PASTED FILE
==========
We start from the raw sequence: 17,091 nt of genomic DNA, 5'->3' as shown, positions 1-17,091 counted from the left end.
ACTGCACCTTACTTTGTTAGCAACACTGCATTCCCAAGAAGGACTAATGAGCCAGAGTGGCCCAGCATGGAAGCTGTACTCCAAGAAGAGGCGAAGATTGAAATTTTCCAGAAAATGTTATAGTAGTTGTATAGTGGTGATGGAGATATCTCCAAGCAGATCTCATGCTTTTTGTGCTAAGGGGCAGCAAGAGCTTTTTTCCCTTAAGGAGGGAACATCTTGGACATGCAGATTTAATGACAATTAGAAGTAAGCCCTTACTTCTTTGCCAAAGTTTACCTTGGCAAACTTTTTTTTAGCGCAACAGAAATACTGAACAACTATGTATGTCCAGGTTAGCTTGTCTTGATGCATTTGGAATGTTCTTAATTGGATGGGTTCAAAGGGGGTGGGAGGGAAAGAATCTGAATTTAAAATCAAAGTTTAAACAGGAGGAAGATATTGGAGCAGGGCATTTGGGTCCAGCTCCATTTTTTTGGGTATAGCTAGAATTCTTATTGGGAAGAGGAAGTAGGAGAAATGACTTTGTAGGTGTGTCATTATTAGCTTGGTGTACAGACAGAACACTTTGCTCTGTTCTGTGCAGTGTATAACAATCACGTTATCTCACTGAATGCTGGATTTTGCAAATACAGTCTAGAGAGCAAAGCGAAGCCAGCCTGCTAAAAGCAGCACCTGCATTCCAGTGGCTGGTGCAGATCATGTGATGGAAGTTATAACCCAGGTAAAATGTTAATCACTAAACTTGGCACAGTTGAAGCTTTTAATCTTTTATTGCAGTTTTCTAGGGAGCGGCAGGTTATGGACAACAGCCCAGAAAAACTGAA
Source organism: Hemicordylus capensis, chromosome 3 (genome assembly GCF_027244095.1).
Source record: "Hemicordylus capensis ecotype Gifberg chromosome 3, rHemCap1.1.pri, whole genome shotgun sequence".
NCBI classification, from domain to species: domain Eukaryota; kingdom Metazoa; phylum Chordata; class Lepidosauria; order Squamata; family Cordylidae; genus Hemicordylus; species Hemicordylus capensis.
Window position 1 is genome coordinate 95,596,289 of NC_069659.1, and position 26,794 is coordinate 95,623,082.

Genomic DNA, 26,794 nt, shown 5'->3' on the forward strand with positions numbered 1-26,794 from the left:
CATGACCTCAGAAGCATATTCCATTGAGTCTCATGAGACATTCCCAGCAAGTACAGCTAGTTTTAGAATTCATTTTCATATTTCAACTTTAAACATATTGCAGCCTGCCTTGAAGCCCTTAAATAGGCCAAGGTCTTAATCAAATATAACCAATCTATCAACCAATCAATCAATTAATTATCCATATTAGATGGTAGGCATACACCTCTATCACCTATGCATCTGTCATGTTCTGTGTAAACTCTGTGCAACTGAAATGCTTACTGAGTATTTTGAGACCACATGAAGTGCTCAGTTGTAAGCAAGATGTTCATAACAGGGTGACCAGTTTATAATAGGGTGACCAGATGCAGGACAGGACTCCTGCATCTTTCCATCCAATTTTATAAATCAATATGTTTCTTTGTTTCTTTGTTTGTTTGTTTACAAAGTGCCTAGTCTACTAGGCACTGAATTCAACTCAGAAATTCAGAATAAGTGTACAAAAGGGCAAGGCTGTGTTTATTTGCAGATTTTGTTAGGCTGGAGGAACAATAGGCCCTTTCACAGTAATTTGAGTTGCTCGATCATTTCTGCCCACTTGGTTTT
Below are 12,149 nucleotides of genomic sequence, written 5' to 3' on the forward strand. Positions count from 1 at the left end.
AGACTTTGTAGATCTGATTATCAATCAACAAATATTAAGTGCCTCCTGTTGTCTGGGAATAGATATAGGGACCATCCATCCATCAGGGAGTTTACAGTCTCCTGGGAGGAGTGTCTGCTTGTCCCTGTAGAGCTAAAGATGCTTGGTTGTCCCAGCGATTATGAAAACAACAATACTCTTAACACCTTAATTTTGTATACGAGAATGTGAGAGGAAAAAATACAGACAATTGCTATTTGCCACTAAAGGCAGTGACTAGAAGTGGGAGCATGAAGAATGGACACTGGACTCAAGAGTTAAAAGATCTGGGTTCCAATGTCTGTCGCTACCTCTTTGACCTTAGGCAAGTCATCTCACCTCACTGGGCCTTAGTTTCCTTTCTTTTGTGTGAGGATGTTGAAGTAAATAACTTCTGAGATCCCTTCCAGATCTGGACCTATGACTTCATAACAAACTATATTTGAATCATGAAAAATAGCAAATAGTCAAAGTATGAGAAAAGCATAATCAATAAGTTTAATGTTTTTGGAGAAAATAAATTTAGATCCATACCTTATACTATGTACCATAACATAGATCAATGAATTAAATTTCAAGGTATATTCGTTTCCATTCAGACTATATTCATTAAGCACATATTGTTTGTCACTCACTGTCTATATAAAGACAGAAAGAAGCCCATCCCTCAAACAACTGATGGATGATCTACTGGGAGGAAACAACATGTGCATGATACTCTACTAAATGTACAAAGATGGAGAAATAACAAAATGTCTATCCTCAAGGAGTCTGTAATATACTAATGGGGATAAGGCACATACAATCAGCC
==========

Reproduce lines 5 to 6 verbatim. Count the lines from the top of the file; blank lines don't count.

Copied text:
NCBI classification, from domain to species: domain Eukaryota; kingdom Metazoa; phylum Chordata; class Lepidosauria; order Squamata; family Cordylidae; genus Hemicordylus; species Hemicordylus capensis.
Window position 1 is genome coordinate 95,596,289 of NC_069659.1, and position 26,794 is coordinate 95,623,082.